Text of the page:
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Peer Tutoring at Reed College

In addition to a tradition of spontaneous and informal peer tutoring, students work in many different capacities to help teach other students at Reed. The college has a strong one-on-one tutoring program, where students can receive help, free of charge, from qualified upperclassmen who have been nominated by the faculty in their major department. In the 1998-99 school year, 193 students were tutored by 65 individual subject tutors for a total of 500 hours. Reed also operates a drop-in writing center staffed by nominated upperclassmen who have been trained to aid other students with every stage of the writing process. The math and science departments provide additional types of peer tutoring. The drop-in science (physics, biology, and chemistry) and math centers offer help to students on homework and problem sets, analysis of lab data, preparation of lab reports, clarification of concepts, and on questions regarding course material. In addition, science students serve as lab assistants and grade problem sets in some courses.

Research ChickensIn 1999, Reed expanded the opportunities available for peer tutoring in its science departments by means of a National Science Foundation Award for the Integration of Research and Education (NSF-AIRE). This award was used to develop an Undergraduate Research Mentor program, using experienced students as peer mentors to help develop the empirical research skills of students who are newer to the sciences. The peer mentors work closely with students who are conducting independent research projects in introductory, intermediate, or advanced science courses. These student mentors are selected juniors or seniors in the department who have demonstrated proficiency in the course in which they are assisting and have participated in a paid three month summer training program in order to build mentoring skills. In addition, the summer training emphasizes collaboration with a faculty member on an ongoing research project (in order to develop research skills and experience), and includes working with faculty in course planning and strengthening skills in appropriate areas (e.g., computer programming and statistics).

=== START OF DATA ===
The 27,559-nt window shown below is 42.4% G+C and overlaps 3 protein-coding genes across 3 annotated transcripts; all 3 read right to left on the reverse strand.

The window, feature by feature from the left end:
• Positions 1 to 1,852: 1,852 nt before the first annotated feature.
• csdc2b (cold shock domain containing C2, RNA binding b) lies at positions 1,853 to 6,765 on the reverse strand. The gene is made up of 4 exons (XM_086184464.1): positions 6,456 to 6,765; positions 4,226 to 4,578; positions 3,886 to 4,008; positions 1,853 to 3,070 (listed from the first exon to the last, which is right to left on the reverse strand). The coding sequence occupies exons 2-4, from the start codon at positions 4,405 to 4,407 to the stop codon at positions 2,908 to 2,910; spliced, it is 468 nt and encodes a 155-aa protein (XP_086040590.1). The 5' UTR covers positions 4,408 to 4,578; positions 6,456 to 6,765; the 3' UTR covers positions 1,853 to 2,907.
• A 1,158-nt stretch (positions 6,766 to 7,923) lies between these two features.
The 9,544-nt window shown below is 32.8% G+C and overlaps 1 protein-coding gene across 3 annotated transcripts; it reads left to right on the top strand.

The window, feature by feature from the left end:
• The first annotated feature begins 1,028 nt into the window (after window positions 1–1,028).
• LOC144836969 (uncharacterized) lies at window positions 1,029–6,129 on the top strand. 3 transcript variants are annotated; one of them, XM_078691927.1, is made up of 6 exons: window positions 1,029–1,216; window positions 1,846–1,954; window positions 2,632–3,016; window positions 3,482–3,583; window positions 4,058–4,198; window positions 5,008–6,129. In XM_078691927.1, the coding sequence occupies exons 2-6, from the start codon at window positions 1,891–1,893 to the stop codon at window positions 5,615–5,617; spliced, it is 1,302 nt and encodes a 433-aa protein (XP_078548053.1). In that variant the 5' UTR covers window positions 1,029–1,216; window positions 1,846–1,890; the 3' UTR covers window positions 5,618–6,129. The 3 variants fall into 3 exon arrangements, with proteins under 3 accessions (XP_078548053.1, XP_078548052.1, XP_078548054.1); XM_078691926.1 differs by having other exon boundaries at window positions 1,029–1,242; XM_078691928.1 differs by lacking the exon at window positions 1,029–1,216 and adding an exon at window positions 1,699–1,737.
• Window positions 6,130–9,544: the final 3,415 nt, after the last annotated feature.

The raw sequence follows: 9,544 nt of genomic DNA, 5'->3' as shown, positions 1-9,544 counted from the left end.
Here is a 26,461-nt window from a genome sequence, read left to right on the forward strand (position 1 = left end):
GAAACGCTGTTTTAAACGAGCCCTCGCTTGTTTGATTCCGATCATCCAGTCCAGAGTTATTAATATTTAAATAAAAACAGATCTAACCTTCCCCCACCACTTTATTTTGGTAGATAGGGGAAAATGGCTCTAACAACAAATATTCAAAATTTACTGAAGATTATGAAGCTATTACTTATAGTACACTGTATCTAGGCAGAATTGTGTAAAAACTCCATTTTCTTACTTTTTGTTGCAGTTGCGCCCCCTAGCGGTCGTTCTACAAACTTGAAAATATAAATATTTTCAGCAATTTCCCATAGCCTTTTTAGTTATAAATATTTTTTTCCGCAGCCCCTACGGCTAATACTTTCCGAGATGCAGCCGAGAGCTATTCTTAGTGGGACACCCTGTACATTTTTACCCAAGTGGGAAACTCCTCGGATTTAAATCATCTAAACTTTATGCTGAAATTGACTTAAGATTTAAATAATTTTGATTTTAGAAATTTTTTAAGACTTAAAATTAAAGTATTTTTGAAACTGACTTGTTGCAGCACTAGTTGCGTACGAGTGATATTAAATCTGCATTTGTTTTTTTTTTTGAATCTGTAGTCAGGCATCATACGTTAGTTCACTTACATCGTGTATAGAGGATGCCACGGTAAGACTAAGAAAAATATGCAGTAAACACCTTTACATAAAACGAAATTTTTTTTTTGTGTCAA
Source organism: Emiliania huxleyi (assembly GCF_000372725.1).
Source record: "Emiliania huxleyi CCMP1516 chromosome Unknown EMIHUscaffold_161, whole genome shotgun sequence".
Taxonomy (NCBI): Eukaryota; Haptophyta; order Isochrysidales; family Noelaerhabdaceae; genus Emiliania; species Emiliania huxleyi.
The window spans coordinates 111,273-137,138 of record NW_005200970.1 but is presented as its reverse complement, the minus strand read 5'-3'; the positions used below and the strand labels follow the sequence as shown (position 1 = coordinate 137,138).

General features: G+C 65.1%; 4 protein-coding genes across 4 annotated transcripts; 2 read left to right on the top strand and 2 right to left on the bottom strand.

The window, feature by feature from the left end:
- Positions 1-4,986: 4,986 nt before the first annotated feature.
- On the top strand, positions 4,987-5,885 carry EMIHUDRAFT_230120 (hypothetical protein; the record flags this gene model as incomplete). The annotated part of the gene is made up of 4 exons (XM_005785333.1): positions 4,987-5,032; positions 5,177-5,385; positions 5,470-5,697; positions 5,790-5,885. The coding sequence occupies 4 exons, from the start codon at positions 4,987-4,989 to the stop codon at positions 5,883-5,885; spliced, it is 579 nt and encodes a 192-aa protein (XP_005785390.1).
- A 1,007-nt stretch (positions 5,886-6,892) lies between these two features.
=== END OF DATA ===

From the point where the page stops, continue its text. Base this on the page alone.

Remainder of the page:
For students in the classroom, the Undergraduate Research Mentor program serves as a supplement to their usual interactions with faculty members by extending opportunities for individual attention, development of research skills, and active participation in research projects with the help of their peer mentors. Although these goals are the same for all of the science departments, each department is implementing the Undergraduate Research Mentoring program in a different way, according to its needs.

History of Peer Tutoring in the United States
Varieties of Peer Tutoring
Current Research: Is Peer Tutoring Effective?
Examples of Successful Programs
Peer Tutoring at Reed College
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